Thousands of people have been evacuated from their homes in western Hungary as it becomes the latest country in the region hit by flooding that has devastated large parts of central Europe.
Hungarian authorities evacuated more than 2,000 people from the western village of Gyorujfalu as a precaution against flooding along the river Danube.
"The dyke is so far stable but water pressure is so high that we decided to evacuate Gyorujfalu due to safety considerations," Prime Minister Viktor Orban told news agency MTI.
"We will defend every section of dyke and protect every single person, we won't leave anybody in danger in their houses," Orban said.
He said no other settlements were in immediate danger from flooding, which he called the worst the country had seen on the Danube, one of Europe's main waterways.
The flood is expected to peak in Budapest on Monday at around 8.85 metres, above the 8.6-metre record reached in 2006.
Budapest Mayor Istvan Tarlos said that in a worst-case scenario up to 55,000 people may need to be evacuated, according to a BBC report.
Some 1,500 people had already been evacuated in the northwest of Hungary, where the river has reached record levels in several locations.
Emergency workers and volunteers worked overnight to reinforce leaking dykes, build missing barrier sections or remove water, and extra truck drivers were called in to help transport sandbags to affected areas.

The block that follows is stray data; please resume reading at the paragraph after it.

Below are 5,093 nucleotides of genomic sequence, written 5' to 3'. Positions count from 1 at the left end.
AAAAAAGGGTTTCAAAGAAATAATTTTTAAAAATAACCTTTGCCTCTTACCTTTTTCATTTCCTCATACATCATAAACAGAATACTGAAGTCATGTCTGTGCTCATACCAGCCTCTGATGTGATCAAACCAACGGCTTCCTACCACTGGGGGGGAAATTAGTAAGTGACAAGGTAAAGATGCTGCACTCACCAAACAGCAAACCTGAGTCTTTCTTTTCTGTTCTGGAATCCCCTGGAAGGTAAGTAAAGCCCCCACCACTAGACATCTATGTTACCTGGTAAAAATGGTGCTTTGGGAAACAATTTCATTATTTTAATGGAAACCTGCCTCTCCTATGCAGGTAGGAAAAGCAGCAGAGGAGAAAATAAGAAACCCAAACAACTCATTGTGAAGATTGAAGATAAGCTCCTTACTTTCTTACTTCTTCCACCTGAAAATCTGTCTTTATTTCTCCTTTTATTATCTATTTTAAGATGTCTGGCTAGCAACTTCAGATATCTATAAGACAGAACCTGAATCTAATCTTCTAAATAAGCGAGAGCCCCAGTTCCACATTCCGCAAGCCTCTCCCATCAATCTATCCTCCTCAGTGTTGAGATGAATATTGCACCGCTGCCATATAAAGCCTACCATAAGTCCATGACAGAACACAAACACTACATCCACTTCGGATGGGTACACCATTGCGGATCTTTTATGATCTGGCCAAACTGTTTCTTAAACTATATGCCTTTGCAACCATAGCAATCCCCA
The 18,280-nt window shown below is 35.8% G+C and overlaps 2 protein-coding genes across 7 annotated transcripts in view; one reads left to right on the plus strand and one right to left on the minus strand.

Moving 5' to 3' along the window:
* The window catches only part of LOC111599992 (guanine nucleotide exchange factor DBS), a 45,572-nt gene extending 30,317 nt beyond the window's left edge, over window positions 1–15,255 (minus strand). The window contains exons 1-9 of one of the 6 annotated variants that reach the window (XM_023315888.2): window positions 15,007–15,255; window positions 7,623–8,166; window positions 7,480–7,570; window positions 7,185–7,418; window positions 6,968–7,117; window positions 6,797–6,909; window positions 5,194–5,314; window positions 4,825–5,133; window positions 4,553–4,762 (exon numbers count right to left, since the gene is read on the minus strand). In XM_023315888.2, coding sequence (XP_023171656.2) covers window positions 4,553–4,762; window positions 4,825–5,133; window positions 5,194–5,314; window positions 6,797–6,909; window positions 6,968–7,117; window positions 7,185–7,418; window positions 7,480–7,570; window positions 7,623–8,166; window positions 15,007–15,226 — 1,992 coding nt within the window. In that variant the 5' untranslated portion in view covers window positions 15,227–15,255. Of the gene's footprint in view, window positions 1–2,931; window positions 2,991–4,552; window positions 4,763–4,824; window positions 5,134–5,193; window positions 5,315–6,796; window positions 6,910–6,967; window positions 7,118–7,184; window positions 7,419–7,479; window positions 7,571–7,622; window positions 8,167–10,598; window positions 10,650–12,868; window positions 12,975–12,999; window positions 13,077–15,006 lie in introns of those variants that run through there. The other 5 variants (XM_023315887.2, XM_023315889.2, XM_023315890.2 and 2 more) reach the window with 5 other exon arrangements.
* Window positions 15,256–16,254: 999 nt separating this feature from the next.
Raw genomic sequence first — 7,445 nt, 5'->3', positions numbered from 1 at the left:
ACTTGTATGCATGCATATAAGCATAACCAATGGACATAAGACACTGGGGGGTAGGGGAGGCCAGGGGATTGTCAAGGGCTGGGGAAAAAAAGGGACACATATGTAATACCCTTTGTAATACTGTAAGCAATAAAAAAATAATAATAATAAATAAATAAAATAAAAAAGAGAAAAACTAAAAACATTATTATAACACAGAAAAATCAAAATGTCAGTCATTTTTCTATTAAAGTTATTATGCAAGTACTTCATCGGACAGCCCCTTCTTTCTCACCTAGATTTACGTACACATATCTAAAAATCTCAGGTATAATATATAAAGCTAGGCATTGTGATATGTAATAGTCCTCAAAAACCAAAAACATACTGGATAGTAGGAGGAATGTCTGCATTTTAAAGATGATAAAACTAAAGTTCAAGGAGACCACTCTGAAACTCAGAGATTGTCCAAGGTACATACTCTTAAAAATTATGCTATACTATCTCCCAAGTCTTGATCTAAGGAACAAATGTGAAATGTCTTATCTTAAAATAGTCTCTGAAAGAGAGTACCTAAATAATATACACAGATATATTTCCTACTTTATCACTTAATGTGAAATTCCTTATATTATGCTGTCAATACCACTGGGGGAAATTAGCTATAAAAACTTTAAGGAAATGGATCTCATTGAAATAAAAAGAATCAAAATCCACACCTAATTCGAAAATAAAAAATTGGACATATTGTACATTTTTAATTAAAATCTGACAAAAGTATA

Meanwhile, the bridge linking Slovakia and Hungary at Esztergom was closed to traffic on Saturday 8 June.
In the Czech Republic, floods swept through the capital of Prague. Gyorgy Bakondi, a government spokesman, told MTI that the authorities would continue to strengthen dykes at Gyorujfalu.
Hundreds of people were piling sandbags in the village to bolster flood defences with the help of military helicopters.
So far, the death toll is at least 18, including 10 in the Czech Republic, which is in danger of renewed floods.
Soldiers and volunteers worked through the night to reinforce dykes and repair leaks in eastern Germany and in Hungary.
Throughout the German state of Saxony-Anhalt, thousands of residents have been evacuated from their homes as water levels on the Elbe River - already at record levels in the past few days - continued to rise by some 2cm every two hours, according to officials.
In Bitterfeld, patients had to be removed from a hospital as a dyke threatened to burst, and in the nearby medieval city of Magdeburg, flooded roads forced the evacuations of several old people's homes.
In Muehlberg, a town in Branbenburg state that was evacuated just a few days ago, the situation remained "very tense," said local police spokeswoman Ines Filohn.
"We need to protect the dykes no matter what," Wolfgang Brandt, a spokesman for the Brandenburg state crisis centre, said.
Meteorologists in western Austria, one of the first regions hit by the floods last weekend, also warned that new rain in the coming days could trigger more flooding and landslides in the Alpine valleys.
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